he future of work is changing quick. Our planet is in trouble. Education reforms are slow. Is autonomous learning in these wicked times a part of the solution? 21st-century researchers have understood that learning happens best when the learner is self-directed and connections are formed. Authentic learning, situated learning, informal learning, experiential learning, and collaborative inquiry are all examples of this approach in action.
Slowly but surely, there have mushroomed several learning environments in the world that support autonomous learning like the Sudbury Valley School in the United States, Swaraj University in India, or Agora School in the Netherlands, where students decide what to do with their time and learn based on needs rather than through classes or a standard curriculum. There are coaches, mentors, resources, and experiences made available to facilitate the breadth and depth of learning. The key difference is instead of the institution deciding ‘this is what you must learn’ and ‘this is how you must learn it’, the institution is partnering with learners and (g)local communities to meet individual and collective needs through robust and agile structures.
Don’t be afraid—knowledge is being shared, skills are being built, mastery is being achieved, learners are thriving in universities and at work, and learning is continuing beyond schooling and university age. A number of those who have had the freedom to listen to their inner voices and space to experiment and fail have gone on to do great work for a better world.
The future of learning is here. This is it.
Here are four questions or transformations I’ve been thinking about and believe that every student, teacher, educator, parent, administrator, and policy maker should ponder.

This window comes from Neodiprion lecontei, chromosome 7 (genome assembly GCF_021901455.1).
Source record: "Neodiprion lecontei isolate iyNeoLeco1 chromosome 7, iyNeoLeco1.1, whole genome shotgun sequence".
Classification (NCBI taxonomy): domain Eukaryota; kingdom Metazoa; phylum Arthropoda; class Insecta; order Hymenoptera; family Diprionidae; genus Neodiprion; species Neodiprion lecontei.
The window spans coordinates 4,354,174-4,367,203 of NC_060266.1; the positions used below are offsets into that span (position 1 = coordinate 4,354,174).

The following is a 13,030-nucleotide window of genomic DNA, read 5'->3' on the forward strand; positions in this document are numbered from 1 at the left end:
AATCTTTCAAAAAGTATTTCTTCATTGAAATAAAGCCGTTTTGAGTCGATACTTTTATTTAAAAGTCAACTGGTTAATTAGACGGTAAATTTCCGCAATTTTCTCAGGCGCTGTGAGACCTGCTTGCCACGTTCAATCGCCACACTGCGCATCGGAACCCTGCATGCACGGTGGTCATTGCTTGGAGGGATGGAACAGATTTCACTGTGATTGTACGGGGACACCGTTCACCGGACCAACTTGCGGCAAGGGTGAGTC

1. Why learn?
We all have different reasons to learn, and being human, we are always learning. It’s why machine learning is coupled with artificial intelligence. Among the top motivations to learn something are:
- Vocational / career relevance
- Gender, class, culture, race, family norms
- Natural desire to find meaning / self-fulfillment
- Personal relevance / Improve quality of life (e.g. health)
- Opportunity to increase capital (social, economic, cultural)
- Meeting shared goals
Whichever way you look at it, we learn to meet needs.
If you look into the roots of the word education you’ll find that the use of the word came about in 14th century France to mean ‘childrearing’ and ‘the training of animals’. Around 1610, it came to use in English to mean ‘systematic schooling and training for work’. This remains the active meaning of education today. We go from primary to secondary, then college, and some of us to university before entering the job market. At each stage of this process we are assessed and labelled as a success or failure. Post education, the ultimate benchmark for success and failure in society is usually profit or financial reward.
But the needs of the 21st-century human life are not only related to work and employment and profit making. They are much more nuanced and depend on individual, community, national, and international priorities. We live in an interdependent world after all. Why we must learn is about the same as asking what our current layers of needs are.
The first transformation is questioning why we learn — do we want to go beyond work and profit? Should we be humanists?